Welcome to Chiang Mai

You’re going to learn a lot about Chiang Mai over the next month.

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Sloane immediately signed up for her long-awaited cooking class. 

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House of Flames.

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The results did not disappoint. 

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Fay’s first visit to the zoo. She loved all the different kinds of monkeys.

IMG_0709Still at the zoo. We loved the scenery as much as the animals.

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How to make your zoo awesome: just build it in the jungle. No landscaping required.

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Stopped by Wat Phra Singh after church on Sunday. 

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Behold, Ty’s ‘beard’.  Fay looks cute too. Oh, and this is Wat Doi Suthep. 

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This is Sloane taking a picture of a monk taking a picture of Fay. Or maybe it was Ty…

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Heading down from Wat Doi Suthep.  Favorite temple so far. Located up in the mountains, its surroundings are beautiful and the weather is nice and cool.
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See you next week.

Arrival:  Chiang Mai is a great city to settle down in. It has a great vibe and culture, and tons of delicious food. There is plenty to do, plenty to learn, and plenty of interesting expats to talk to. After pounding the pavement for a few days, we found a great little apartment for $300/month. They even clean and bring us new towels and sheets every week.  We would go on and on about how much money we are going to save, but we’re probably going to end up spending it all on activities and tours. Chiang Mai will be home base until the end of November. 

Thai Farm Cooking Class: Sloane LOVED the cooking class.  We started off by learning about the ingredients at a local market, then headed to the farm to pick out all our greens. Sloane learned to make Spring Rolls, Chicken w/ Basil, Mango Sticky Rice, Chicken Coconut Soup, and Green Curry, paste and all. Meanwhile, Ty was babysitter and photographer all day long.  Let’s not pretend Ty’s a saint or anything though, we all know he stands to benefit greatly from this experience.  We also lucked out, because our instructor, Pern, is now one of our best friends.  She’s shared all sorts of interesting information with us and she invited us over for dinner next week.  We are excited! A REAL Thai friend! She even invited us to stay at her apartment, but we respectfully declined.  She has no idea what Fay is capable of once the sun goes down.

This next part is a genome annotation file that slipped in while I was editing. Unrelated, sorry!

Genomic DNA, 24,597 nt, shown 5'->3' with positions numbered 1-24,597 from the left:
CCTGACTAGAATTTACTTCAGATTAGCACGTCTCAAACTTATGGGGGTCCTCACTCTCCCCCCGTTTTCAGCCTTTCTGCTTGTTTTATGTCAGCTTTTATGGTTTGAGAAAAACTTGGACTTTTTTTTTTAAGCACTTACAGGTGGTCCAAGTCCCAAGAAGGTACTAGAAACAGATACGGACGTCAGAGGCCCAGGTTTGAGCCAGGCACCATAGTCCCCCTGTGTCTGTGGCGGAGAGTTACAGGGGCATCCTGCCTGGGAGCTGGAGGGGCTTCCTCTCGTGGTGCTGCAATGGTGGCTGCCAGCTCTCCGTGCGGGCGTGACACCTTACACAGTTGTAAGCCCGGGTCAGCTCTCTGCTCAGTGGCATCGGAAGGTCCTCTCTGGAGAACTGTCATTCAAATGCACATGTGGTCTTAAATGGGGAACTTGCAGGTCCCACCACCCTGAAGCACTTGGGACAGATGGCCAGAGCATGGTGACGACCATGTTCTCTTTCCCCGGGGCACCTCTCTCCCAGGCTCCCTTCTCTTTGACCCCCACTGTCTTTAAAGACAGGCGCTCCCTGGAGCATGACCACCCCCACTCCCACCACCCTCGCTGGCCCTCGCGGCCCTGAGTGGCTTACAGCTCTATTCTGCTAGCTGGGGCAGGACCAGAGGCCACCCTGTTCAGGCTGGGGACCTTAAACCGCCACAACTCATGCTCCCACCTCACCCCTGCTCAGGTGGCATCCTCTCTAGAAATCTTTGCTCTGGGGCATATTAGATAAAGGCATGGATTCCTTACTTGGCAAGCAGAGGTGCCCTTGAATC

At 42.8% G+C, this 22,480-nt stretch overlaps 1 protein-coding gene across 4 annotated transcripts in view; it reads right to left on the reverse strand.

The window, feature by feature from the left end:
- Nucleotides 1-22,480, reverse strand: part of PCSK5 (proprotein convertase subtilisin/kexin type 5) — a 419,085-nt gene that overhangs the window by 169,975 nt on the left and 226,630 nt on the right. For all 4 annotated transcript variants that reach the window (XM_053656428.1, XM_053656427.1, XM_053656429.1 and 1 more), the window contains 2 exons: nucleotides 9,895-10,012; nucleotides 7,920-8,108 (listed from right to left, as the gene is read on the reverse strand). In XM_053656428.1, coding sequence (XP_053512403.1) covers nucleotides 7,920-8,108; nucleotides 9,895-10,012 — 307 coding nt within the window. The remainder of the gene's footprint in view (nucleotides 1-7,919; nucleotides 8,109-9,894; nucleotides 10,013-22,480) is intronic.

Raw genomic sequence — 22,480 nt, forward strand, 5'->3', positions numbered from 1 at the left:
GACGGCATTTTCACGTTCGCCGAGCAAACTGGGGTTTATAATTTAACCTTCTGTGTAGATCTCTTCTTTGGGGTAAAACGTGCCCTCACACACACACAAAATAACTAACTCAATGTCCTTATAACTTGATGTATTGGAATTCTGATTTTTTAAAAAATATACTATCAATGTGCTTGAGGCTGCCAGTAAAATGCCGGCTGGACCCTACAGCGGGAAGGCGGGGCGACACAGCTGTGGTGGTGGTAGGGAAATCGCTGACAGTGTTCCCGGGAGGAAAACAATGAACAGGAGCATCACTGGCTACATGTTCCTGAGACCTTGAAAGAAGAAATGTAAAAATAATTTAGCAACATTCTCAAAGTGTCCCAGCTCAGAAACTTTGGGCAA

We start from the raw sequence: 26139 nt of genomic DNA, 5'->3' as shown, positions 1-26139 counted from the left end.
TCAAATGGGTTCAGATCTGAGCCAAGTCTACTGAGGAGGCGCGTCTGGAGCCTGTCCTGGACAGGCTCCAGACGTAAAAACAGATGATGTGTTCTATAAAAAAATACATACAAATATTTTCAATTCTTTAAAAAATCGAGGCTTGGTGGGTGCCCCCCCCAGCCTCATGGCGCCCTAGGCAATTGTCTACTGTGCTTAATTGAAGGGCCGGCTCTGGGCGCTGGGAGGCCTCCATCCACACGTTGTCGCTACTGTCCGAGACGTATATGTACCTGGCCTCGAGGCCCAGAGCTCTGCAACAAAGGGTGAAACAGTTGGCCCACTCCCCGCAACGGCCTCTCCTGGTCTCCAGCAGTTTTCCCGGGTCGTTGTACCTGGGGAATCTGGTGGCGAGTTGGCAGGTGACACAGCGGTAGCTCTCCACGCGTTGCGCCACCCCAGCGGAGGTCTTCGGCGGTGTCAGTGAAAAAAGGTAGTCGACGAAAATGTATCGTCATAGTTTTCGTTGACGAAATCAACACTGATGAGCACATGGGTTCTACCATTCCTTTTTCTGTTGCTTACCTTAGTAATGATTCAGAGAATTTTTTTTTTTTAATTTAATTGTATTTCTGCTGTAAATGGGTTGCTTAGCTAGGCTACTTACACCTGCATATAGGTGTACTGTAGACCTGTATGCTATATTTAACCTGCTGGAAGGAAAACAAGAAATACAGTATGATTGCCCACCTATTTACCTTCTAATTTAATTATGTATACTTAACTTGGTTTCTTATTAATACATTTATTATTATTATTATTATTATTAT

Fay: Speaking of Fay, she’s still working on those teeth. She’s got 4 solid ones now, and 2 more trying to pop out. Lately, she’s been behaving really well during the day, and really not so well during the night. She is very good at getting the general public to fall in love with her.  As her physical development continues, so does the pain and stress associated with it.  She’s had some pretty big falls, but somehow confidence continues to grow. She also knows how to get exactly what we wants, whether it’s the undying attention of the locals, or leftover crumbs hiding under our table at the restaurant. 

A Point of Friction: The current discussion in our household is how often to leave a diaper on Fay.  Due to the current climate and lesser quality diapers, Fay is more susceptible to diaper rash. She’s also refusing to do her little bathroom trick many of you know about. Lucky for Fay, Sloane is a very kind and caring parent. Fay is allowed to roam free throughout the apartment, resulting in multiple clean ups a day. Ty is less forgiving. He would rather deal with diaper rash than Fay’s excrement on the floor.